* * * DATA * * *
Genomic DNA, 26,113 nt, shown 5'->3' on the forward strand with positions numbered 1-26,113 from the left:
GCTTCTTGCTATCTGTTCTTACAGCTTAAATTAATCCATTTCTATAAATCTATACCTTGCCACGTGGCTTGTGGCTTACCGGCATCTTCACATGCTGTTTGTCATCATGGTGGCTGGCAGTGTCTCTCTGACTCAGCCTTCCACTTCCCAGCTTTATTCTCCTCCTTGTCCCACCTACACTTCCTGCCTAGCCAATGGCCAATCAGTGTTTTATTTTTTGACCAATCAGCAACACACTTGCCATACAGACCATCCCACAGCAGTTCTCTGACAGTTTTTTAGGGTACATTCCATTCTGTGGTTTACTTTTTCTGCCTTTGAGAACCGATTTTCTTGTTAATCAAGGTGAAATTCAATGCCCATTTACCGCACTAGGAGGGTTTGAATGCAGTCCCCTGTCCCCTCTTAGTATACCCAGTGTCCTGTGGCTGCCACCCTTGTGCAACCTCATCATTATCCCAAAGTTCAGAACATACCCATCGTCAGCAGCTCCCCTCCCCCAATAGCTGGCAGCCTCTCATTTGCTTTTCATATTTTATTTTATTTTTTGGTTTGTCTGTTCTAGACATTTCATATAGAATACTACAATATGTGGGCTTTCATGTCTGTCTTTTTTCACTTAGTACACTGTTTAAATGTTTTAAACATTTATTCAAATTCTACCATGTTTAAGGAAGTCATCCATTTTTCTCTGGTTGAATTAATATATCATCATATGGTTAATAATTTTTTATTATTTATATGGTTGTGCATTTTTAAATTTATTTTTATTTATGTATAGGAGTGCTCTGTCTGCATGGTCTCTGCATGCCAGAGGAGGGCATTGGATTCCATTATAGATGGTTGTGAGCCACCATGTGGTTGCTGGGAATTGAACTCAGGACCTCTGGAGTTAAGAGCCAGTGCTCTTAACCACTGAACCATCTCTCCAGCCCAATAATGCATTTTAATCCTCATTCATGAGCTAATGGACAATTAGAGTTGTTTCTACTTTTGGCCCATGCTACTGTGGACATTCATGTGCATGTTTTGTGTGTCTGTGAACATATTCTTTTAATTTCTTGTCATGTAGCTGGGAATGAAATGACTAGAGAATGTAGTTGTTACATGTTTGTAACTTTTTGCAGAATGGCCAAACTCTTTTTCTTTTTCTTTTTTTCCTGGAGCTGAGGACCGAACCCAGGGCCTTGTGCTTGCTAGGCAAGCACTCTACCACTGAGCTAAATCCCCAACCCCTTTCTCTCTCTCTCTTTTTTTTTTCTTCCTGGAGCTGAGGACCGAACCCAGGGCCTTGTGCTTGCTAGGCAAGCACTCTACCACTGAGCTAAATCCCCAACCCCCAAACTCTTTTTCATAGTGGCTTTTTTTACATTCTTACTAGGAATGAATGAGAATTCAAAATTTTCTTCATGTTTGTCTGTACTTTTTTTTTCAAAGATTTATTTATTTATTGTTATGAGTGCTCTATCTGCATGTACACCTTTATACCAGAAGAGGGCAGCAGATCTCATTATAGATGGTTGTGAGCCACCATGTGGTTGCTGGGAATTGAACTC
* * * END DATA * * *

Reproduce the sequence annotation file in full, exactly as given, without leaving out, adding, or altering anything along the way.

Genomic DNA, 26,113 nt, shown 5'->3' on the forward strand with positions numbered 1-26,113 from the left:
GCTTCTTGCTATCTGTTCTTACAGCTTAAATTAATCCATTTCTATAAATCTATACCTTGCCACGTGGCTTGTGGCTTACCGGCATCTTCACATGCTGTTTGTCATCATGGTGGCTGGCAGTGTCTCTCTGACTCAGCCTTCCACTTCCCAGCTTTATTCTCCTCCTTGTCCCACCTACACTTCCTGCCTAGCCAATGGCCAATCAGTGTTTTATTTTTTGACCAATCAGCAACACACTTGCCATACAGACCATCCCACAGCAGTTCTCTGACAGTTTTTTAGGGTACATTCCATTCTGTGGTTTACTTTTTCTGCCTTTGAGAACCGATTTTCTTGTTAATCAAGGTGAAATTCAATGCCCATTTACCGCACTAGGAGGGTTTGAATGCAGTCCCCTGTCCCCTCTTAGTATACCCAGTGTCCTGTGGCTGCCACCCTTGTGCAACCTCATCATTATCCCAAAGTTCAGAACATACCCATCGTCAGCAGCTCCCCTCCCCCAATAGCTGGCAGCCTCTCATTTGCTTTTCATATTTTATTTTATTTTTTGGTTTGTCTGTTCTAGACATTTCATATAGAATACTACAATATGTGGGCTTTCATGTCTGTCTTTTTTCACTTAGTACACTGTTTAAATGTTTTAAACATTTATTCAAATTCTACCATGTTTAAGGAAGTCATCCATTTTTCTCTGGTTGAATTAATATATCATCATATGGTTAATAATTTTTTATTATTTATATGGTTGTGCATTTTTAAATTTATTTTTATTTATGTATAGGAGTGCTCTGTCTGCATGGTCTCTGCATGCCAGAGGAGGGCATTGGATTCCATTATAGATGGTTGTGAGCCACCATGTGGTTGCTGGGAATTGAACTCAGGACCTCTGGAGTTAAGAGCCAGTGCTCTTAACCACTGAACCATCTCTCCAGCCCAATAATGCATTTTAATCCTCATTCATGAGCTAATGGACAATTAGAGTTGTTTCTACTTTTGGCCCATGCTACTGTGGACATTCATGTGCATGTTTTGTGTGTCTGTGAACATATTCTTTTAATTTCTTGTCATGTAGCTGGGAATGAAATGACTAGAGAATGTAGTTGTTACATGTTTGTAACTTTTTGCAGAATGGCCAAACTCTTTTTCTTTTTCTTTTTTTCCTGGAGCTGAGGACCGAACCCAGGGCCTTGTGCTTGCTAGGCAAGCACTCTACCACTGAGCTAAATCCCCAACCCCTTTCTCTCTCTCTCTTTTTTTTTTCTTCCTGGAGCTGAGGACCGAACCCAGGGCCTTGTGCTTGCTAGGCAAGCACTCTACCACTGAGCTAAATCCCCAACCCCCAAACTCTTTTTCATAGTGGCTTTTTTTACATTCTTACTAGGAATGAATGAGAATTCAAAATTTTCTTCATGTTTGTCTGTACTTTTTTTTTCAAAGATTTATTTATTTATTGTTATGAGTGCTCTATCTGCATGTACACCTTTATACCAGAAGAGGGCAGCAGATCTCATTATAGATGGTTGTGAGCCACCATGTGGTTGCTGGGAATTGAACTC